The technology’s implications for interoperability, privacy, claims processing and more are intriguing. But many challenges must be addressed before wider applications become possible.
Viewed from afar these days, it might be easy to conclude that life in Washington, D.C., has become a reality show gone awry.
Cabinet-level nominees stepping down amid claims of wrongdoing; a president seemingly at war with the press and members of his own team; an intelligence community at odds with the source of its authority; and a bureaucratic “swamp” that refuses to be drained.
Not to be overlooked, however, are the real issues facing Congress, the White House and the nation as the hard work of governing marches on.
Called the “largest interconnected machine,” the U.S. electricity grid is a complex digital and physical system crucial to life and commerce in this country. Today, it is made up of more than 7,000 power plants, 55,000 substations, 160,000 miles of high-voltage transmission lines and millions of miles of low-voltage distribution lines. This web of generators, substations and power lines is organized into three major interconnections, operated by 66 balancing authorities and 3,000 different utilities. That’s a lot of power, and many possible vulnerabilities.
I recently returned from a vacation to find that Google’s algorithms had created a customized slide show of my trip. I hadn’t asked for one. But the company’s software robots apparently noticed I’d traveled somewhere and taken a flurry of photos, which likely indicated I’d been vacationing. Now, I actually enjoy some of Google’s simpler customization tools, like autocomplete. But this unbidden slide-show curation seemed too humanlike. The machine had anticipated desires I didn’t have yet. I actually yelped when I saw it.
BreezoMeter has collected pollution data and created a way to build real-time air pollution maps for big cities.
The San Francisco company is launching an interactive map of air pollution based on data from real-time traffic information and other data sources, said Ziv Lautman, cofounder and chief marketing officer of BreezoMeter. You can use it to plot the safest path to work on your daily commute.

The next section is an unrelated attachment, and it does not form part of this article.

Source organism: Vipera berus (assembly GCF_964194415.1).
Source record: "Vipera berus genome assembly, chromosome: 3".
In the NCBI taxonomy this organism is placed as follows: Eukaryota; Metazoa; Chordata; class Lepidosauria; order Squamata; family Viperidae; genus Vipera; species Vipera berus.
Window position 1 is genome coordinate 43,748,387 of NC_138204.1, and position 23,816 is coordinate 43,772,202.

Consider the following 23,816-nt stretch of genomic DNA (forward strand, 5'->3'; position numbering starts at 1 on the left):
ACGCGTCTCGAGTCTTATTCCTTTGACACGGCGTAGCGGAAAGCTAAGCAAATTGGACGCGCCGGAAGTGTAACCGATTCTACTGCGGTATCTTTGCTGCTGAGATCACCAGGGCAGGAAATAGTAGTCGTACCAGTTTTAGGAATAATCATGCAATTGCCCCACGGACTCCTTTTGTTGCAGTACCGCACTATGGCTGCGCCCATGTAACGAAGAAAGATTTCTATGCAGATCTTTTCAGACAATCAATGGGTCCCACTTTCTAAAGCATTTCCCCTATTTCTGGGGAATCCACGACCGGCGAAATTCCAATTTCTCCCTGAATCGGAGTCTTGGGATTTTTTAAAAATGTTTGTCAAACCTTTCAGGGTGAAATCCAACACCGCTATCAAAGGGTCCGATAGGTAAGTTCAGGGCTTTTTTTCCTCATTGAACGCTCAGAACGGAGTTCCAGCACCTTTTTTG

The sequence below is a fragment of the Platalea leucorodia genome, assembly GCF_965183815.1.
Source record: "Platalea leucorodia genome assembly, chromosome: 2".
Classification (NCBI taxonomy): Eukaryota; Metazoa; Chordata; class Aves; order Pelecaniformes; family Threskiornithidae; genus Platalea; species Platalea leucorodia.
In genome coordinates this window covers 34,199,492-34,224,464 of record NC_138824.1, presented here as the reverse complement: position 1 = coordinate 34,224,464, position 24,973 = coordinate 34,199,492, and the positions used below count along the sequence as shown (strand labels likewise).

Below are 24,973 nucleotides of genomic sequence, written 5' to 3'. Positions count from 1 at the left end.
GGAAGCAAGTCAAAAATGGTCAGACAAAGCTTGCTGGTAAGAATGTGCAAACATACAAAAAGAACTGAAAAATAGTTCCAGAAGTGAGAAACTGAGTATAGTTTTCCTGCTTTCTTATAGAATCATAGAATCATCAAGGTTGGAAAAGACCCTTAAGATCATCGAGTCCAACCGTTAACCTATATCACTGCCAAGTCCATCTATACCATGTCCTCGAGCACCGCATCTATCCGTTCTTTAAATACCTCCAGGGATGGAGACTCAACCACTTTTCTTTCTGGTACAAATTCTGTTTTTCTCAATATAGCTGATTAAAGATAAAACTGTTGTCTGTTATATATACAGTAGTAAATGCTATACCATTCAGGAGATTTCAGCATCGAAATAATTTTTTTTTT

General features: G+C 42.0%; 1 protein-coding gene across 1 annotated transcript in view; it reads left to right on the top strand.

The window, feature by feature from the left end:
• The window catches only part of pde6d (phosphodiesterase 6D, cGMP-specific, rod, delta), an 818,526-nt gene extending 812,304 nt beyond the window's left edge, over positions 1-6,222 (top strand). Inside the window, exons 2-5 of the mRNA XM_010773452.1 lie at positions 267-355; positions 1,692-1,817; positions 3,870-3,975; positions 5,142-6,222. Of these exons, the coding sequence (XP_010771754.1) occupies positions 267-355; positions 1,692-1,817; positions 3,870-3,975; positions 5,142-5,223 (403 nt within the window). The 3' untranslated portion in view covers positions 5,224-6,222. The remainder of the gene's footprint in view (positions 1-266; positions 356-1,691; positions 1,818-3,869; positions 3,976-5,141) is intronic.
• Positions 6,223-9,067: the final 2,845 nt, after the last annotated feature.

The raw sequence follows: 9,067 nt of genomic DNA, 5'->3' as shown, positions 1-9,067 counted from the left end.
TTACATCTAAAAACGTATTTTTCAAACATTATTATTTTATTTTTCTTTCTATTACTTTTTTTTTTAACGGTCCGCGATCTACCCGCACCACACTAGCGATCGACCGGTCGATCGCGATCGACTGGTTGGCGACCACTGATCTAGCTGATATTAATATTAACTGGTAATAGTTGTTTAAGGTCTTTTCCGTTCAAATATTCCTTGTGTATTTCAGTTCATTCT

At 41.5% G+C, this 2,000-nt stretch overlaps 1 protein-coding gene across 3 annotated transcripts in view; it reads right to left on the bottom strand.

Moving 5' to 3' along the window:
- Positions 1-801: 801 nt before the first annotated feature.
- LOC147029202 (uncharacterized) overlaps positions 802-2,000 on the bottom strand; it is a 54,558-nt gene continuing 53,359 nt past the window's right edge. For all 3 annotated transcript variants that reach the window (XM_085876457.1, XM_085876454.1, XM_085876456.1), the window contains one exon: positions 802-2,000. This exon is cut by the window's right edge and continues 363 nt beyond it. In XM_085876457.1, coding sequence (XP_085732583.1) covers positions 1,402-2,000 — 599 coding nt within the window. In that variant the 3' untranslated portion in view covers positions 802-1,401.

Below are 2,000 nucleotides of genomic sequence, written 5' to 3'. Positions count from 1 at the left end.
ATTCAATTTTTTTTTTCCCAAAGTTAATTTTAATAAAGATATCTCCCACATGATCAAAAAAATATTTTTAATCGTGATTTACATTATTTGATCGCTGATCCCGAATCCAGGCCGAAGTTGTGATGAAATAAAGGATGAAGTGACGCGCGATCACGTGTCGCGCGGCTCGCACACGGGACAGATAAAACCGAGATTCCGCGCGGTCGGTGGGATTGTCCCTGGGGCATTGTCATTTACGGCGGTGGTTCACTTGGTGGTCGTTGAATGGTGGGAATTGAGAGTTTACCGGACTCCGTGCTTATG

There has been plenty of talk about the need for a chief analytics officer or chief data officer. But do you ever wonder what they do for a living?
As analytics continues to spread out across an organization, someone needs to orchestrate it all. The “best” person for the job is likely a chief analytics officer (CAO) who understands the business, understands analytics, and can help align the two.
A Verizon report highlights how big data complexity and a shortage of data science talent are hurdles for an IoT implementation, but we also have to remember the key best practice of having a business goal as part of any analytics initiative.
You may have heard that President Trump’s new FCC chairman, Ajit Pai, is a critic of the government’s net neutrality rules — the regulations barring Internet providers from blocking or slowing down your websites.
The new initiative aims to takes the guesswork out readiness, articulating threats, mapping them to CSF controls and giving healthcare organizations a blueprint for better cybersecurity posture.
The past year has marked a dark time in cybersecurity globally. 2016 started off with @DotGov hackers doxxing thousands of U.S. federal employees; proceeded to the Anonymous breach of the Philippine Commission on Elections exposing personal identification information on every voter in the entire country and progressed to news of massive — and previously unreported — user-information theft from LinkedIn, Yahoo, Dropbox, and Oracle.